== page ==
Finding ways to grow sales has never been tougher. Despite intense competition and increasing fragmentation, a handful of companies are still finding growth opportunities within their existing customer bases. In fact, by identifying a category’s ‘Super-Consumers’ – those consumers that are both highly profitable and engaged, companies are tailoring their marketing and sales efforts to boost incremental sales—even when category sales are flat.
According to Eddie Yoon, Principal at the Cambridge Group, finding and delighting your Super Consumers is a way of growing your business without adding a lot of complexity. “The opportunity is right there, and many companies can tap into their super-consumers using the data and information they already have and are working with,” says Yoon.
SUPER-CONSUMERS ARE THE SWEET SPOT BETWEEN THOSE THAT ARE HIGHLY PROFITABLE AND THOSE THAT CARE A LOT
Super-Consumers sit at the intersection of heavy users and highly involved consumers, which means they’re both emotionally and economically engaged in the category.
According to Nielsen research, this group of consumers in the US account for 10 percent of a category’s customers and anywhere from 30 to 70 percent of a brand’s sales. They represent a key opportunity for brands looking for growth when growth is elusive.
Super-Consumers are just as lucrative in the NZ market. Rob Clark, Nielsen’s Managing Director of NZ, “Looking across all FMCG categories in NZ, we believe there are a group of consumers in every category that are both highly profitable and highly engaged. They have a hidden appetite to buy more even in the most unlikely product categories.”
“When companies prioritize these super-consumers they see unprecedented growth, with a direct correlation between brand share of category dollars and brand share of super-consumer spend,” says Clark.
By flipping the lens to look at super-consumers companies open up a whole slew of possibilities and insights that hadn’t previously recognised as growth drivers.
CASE EXAMPLE: CHEESY LOVE MELTS HEARTS OF KRAFT’S SUPER-CONSUMERS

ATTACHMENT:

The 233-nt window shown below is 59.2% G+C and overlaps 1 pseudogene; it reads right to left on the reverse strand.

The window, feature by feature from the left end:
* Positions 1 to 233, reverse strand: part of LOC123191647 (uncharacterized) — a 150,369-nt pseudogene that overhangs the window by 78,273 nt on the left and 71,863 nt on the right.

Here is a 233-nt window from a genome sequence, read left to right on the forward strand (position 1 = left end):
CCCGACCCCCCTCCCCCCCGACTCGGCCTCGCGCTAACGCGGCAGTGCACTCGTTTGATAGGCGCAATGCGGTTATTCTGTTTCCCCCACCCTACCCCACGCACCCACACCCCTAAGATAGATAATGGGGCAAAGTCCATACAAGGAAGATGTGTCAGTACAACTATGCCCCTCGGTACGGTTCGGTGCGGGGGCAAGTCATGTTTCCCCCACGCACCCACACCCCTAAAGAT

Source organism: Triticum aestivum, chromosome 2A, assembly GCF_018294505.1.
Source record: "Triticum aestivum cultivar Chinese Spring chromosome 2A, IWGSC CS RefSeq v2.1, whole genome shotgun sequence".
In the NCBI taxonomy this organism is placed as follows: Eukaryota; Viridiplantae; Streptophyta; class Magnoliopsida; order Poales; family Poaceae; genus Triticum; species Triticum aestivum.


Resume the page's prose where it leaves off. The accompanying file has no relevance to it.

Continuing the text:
Just over a year ago, Nielsen U.S, through its wholly-owned subsidiary The Cambridge Group, was engaged by Kraft’s senior leadership to help rejuvenate growth for its cheese/dairy business unit. Velveeta, a processed, unrefrigerated ‘cheese food’, was experiencing flat to declining sales as demand shifted towards natural and organic non processed cheeses.
1. Identifying the Super-Consumer:
By recognising a strong Super Consumer base that hadn’t been previously tapped into – the ‘hot melted cheese super-consumer’, Velveeta cheese was identified as a growth opportunity. This Super Consumer represented 10 percent of Velveeta’s consumers, but drove 30-40 percent of sales and more than 50 percent of profit. So what was their unifying characteristic? A love and passion for the product in addition to diverse ways of using it.
2. Innovating through the lens of the Super-Consumer:
Those super-consumers had unmet needs – they craved more usage inspiration for their beloved cheese. By viewing Velveeta in the broader melted cheese category rather than the previous cheese loaf, Kraft was able to reinvent the way Velveeta could be used, which informed product development. Recently launched products such as refrigerated Velveeta slices and refrigerated shredded Velveeta had performed surprisingly strongly, which took on incremental importance in light of the valuable super-consumer strategy. The range of new product launches as a result of these insights delivered more than $100 million in sales to Kraft.
3. Retail optimisation:
Activating against the needs of super-consumer also drove in-store decision making. Based on super-consumer insights, some retail partners began moving Velveeta to the refrigerated dairy aisle, where products have a much higher rate of sales.
Not only did Velveeta see a notable uplift in brand growth – ahead of the competition and category, but just as importantly managers believed they had a found a viable growth strategy.
SUPER-CONSUMERS OF ONE CATEGORY ARE THE SUPER-CONSUMER IN AT LEAST NINE OTHERS
Typically super-consumers of one category are super-consumers of nine others. This provides companies with a significant number of options to activate Super Consumers, particularly cross category initiatives. Whilst many of the adjacent categories will be obvious (e.g. a Super Consumer of Milk may very well be a super-consumer of Breakfast Cereals), many are not, which provides a lot of untapped potential.
This is incredibly powerful for mega brands; brands that span multiple categories (e.g. Nestle, Dove, Huggies and Heinz). For these brands, rather than having a different target consumer for every category, companies can identify a single super-consumer that cares a lot and spends a lot across all of their categories. Finding and delighting this Super Consumer enables a mega brand to effectively develop loyalty strategies and optimise growth across not just one, but multiple categories they play in.
Has your company tapped the wisdom of its super-consumers? Are you willing to listen to them — and respond?
These insights were presented at Nielsen’s Consumer 360 conference (July 31 – Aug. 1, Fairmont Resort, Blue Mountains). Eddie Yoon, Principal at the Cambridge Group, shared his views on the big challenges for brands in the future. Does globalisation help or hinder brand development? How do we find the consumers and audiences for existing brands? And who is doing a good job of creating big outcomes for their brands?